If I understand your question correctly, it's not too difficult
(if I have misunderstood, please let me know)
Firstly we're dealing with two axes, let's call them x (along the horizontal) and y (vertical)
as usual.
With a "normal" graph, each axis is marked off in linear increments, that is to say moving the
same distance (say 1 cm) along each axis away from the origin (the meeting point of the two
axes) corresponds to an increase in the relevant (x or y) coordinate of the same amount (say 1 unit)
With a "semi-log" graph, the x axis (for example) is the same as above, in the "normal" graph, BUT
the y axis is marked off differently. Now, moving the same distance (say 1 cm) along the y axis
away from the origin, from ANY point, corresponds to a scaling (i.e. multiplication) of y
coordinate by a fixed amount (say 10 times), rather than an addition. Thus, travelling outwards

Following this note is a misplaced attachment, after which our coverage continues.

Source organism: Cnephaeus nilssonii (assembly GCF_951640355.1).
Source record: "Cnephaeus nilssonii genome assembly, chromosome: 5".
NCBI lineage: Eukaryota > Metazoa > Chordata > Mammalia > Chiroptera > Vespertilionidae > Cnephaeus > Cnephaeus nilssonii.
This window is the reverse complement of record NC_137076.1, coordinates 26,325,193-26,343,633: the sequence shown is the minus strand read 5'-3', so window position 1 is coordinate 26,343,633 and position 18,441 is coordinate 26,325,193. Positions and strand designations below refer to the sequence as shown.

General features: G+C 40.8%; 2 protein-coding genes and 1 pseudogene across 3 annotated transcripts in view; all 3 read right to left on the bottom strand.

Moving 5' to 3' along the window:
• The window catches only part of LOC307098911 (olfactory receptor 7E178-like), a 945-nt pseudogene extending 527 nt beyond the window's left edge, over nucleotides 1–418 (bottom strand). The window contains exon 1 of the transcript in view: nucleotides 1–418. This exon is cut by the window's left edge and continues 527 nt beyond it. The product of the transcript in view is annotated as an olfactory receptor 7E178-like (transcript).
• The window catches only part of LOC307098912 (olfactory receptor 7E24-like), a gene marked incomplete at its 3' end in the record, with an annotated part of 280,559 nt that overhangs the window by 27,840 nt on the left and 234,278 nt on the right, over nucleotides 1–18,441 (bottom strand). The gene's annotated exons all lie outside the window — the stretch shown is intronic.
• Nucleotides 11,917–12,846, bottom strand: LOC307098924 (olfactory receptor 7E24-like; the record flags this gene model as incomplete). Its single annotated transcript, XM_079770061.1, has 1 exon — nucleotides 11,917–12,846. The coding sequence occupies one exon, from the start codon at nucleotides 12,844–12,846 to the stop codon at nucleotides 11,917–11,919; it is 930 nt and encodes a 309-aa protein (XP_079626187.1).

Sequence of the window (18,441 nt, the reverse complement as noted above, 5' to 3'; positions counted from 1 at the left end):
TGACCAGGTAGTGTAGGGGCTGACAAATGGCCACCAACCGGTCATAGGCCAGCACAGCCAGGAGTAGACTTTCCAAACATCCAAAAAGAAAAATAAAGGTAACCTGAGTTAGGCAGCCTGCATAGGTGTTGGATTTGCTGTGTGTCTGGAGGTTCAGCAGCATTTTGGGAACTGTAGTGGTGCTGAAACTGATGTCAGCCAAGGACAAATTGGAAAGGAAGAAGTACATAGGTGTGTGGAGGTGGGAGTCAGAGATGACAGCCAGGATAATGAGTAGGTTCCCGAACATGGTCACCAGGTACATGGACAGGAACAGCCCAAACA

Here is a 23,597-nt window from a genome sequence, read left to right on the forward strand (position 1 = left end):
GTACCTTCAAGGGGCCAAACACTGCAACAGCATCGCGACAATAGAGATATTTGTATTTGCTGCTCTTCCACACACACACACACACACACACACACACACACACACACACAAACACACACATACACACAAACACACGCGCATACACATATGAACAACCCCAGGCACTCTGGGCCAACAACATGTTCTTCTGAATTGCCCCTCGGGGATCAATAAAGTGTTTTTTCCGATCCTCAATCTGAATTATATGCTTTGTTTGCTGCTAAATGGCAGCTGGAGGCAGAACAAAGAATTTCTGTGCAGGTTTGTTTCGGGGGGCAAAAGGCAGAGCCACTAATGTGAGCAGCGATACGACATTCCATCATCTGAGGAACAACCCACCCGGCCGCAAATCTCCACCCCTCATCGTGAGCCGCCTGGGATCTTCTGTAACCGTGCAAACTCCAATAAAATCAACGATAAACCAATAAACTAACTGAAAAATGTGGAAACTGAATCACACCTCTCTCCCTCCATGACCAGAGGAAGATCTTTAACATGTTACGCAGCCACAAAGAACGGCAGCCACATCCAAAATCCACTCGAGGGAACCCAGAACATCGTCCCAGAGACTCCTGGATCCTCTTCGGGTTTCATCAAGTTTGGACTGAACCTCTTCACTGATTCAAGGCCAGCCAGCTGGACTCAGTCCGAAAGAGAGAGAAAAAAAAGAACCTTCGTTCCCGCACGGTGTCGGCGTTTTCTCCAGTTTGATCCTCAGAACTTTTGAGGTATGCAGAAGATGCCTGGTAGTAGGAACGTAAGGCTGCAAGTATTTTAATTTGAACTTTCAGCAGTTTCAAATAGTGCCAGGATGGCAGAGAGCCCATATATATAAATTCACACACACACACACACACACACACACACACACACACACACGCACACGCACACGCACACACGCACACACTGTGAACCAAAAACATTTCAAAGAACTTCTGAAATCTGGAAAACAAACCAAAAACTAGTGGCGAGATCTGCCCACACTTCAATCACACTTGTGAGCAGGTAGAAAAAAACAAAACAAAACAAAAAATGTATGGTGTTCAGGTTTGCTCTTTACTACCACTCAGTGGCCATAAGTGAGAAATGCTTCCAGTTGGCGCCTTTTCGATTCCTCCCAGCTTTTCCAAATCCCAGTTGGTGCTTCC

from the origin, equidistant points would be marked 1, 10, 100, 1000, 10000, etc. rather than
1, 2, 3, 4, etc. You will note that this corresponds, mathematically to a logarithmic mapping -
hence the name. This compression of the y coordinate in a logarithmic way can be useful when dealing
with plotting points with widely varying values. Bear in mind, though that when correlating the
plotted data, that a straight line on the graph paper no longer refers to a linear relationship
between x and y, but rather a logarithmic one.
With a "log-log" graph, as you might expect, BOTH the axes, x and y, are delineated in this non-linear
fashion described immediately above.